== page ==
Tuesday, 16 February 2010

Advanced Edition Companion: A Review

I went into this one expecting to like what I saw, and I came away initially with a slightly unsatisfied feeling – it took me a while to understand why. I'll explain later...

Physically (I picked up the paperback version from Lulu), the book is well-presented, well-laid out, and a good match for the revised edition Labyrinth Lord in terms of style. Everything seems to be in good shape; my one niggle is that there is no index, though there is a substantial table of contents.

The book opens with character creation, and here we have the usual races you would expect from 1st Ed, as well as the additional classes – new races Half-Orc, Half-Elf, and Gnome, new classes Paladin, Ranger, Illusionist, Assassin, Druid. As promised, this book allows characters to be created that match 1st Edition standards, without a lot of the clutter. I was pleased that proficiencies were left out, but that the 'Secondary Skill' table, providing characters with some background skil from their past, was included.

Frankly, it was at the part of the review that I hit a stumbling block. Suffice to say that this book contains most of the 'missing content' that 1st Edition had that B/X did not, but written as if it was a later book in the B/X product line – I'd almost say that this is the 'Companion' book we've been waiting for all these years.

This is my point – there is nothing here that we haven't seen before. That's what initially left me somewhat unsatisfied, but I rapidly came to see that this was the greatest strength of the book. In one 156-page book, all the elements of 1st Edition that I like have been provided here in a distilled format, and pretty much everything I dislike has been left out. I'm going to put it another way – this isn't the 'Companion' – this is what 2nd Edition should have been like.

Is this book a new, amazing read? No. But then it doesn't promise to be. Is this book good inspiration for games – yes. Is this book actually useful at the table? Definitely yes. I have a running debate with a friend of mine over sourcebooks that are 'cool and revolutionary' over ones that are 'actually useful at the table'. The former I will read an enjoy, and they will sit on my shelf unused. The latter I will read through, and then carry to every session and eventfully wear out through use – though on first read it didn't hit me as hard. This definitely falls into the latter category, folks. If you're looking to run a 1st-Edition style game, you could do a lot worse than pick this up. If you want a good 'sourcebook of stuff' for your B/X game, this is pretty much essential.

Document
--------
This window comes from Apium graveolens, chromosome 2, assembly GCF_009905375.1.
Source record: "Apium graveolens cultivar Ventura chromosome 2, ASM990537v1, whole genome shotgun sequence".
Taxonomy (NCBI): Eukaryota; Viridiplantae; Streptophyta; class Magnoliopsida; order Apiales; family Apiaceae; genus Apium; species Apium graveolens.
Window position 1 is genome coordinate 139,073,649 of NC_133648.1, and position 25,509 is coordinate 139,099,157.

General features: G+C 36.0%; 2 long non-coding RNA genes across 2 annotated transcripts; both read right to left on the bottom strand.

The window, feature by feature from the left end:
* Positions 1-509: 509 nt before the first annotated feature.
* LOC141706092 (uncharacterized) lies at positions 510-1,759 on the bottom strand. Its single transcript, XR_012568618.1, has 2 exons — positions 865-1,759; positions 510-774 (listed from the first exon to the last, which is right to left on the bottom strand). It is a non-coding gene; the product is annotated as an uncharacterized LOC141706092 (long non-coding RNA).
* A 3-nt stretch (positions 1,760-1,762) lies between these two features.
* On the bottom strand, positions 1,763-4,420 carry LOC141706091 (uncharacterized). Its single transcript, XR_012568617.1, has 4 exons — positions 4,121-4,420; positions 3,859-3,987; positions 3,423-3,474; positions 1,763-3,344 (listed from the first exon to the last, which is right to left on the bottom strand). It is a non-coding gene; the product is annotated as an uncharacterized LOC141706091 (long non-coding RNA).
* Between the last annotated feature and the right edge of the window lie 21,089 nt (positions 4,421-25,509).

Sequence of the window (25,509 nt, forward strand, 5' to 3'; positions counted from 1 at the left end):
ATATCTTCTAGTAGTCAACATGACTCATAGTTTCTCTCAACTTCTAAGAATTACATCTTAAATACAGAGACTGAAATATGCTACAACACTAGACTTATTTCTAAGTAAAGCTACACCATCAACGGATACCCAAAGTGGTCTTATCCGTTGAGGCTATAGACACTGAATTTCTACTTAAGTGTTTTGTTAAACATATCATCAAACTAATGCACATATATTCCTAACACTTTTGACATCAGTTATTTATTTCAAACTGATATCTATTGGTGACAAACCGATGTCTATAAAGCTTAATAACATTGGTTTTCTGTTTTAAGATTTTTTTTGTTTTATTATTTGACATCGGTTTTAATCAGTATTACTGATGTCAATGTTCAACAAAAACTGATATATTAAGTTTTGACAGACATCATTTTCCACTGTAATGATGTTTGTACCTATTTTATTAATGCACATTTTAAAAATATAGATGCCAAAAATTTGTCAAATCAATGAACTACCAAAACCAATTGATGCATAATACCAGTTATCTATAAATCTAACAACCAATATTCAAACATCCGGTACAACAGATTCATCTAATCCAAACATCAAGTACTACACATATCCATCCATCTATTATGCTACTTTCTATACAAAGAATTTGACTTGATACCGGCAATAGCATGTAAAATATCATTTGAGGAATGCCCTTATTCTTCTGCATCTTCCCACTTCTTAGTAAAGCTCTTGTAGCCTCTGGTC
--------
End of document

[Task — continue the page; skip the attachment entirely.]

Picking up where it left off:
Will I use all of this? Probably not; I'd rather run a more B/X style game, racial class and all. Will I grab monsters, spells, magic items from this? Absolutely. Recommended buy.


  1. Thanks for the review! I feel like I've succeeded when the audience reads the book and understands my intention, even if some people may not like the intention. For these types of rule sets I definitely avoid trying to "innovate" because I'm trying to establish a solid base of familiar material. In my opinion the start of deviation should happen at each person's gaming table, not in the books that are meant to deliver the sort of old-school feel you expect. But that's just my philosophy. I have ideas for other things that will begin to spin off into new areas, but these core rules (I think) can serve as a good common framework many people can agree to indulge in as a starting point.

  2. Good review! I haven't read through LL AEC carefully, but my overall impression is pretty much identical to yours. Nothing revolutionary here, but it should be very useful for my actual gaming.

  3. I thought it was a great job accomplished. With few exceptions this looks to be how we played AD&D, and for most of my old group AD&D was our first introduction to roleplaying. There was so much that had to be jettisoned for playability ;)

  4. My reaction was positive and a little more immediate. Perhaps its because I enjoy subtlety. I've been going back to the old school games for a few reasons one of which is simplicity. I was scared that "advanced" meant "complicated" and was pleasantly surprised that wasn't the case.

    That the AEC feeds off of everything already in LL really does make it more of an enhancement to the game. Rather than bloating it with complex rules and addendums to the existing system, it simply adds more content to the base system. Staying inside the framework is important!

    Also, love the new monsters and all the generator tables. Makes a DM's life way easier.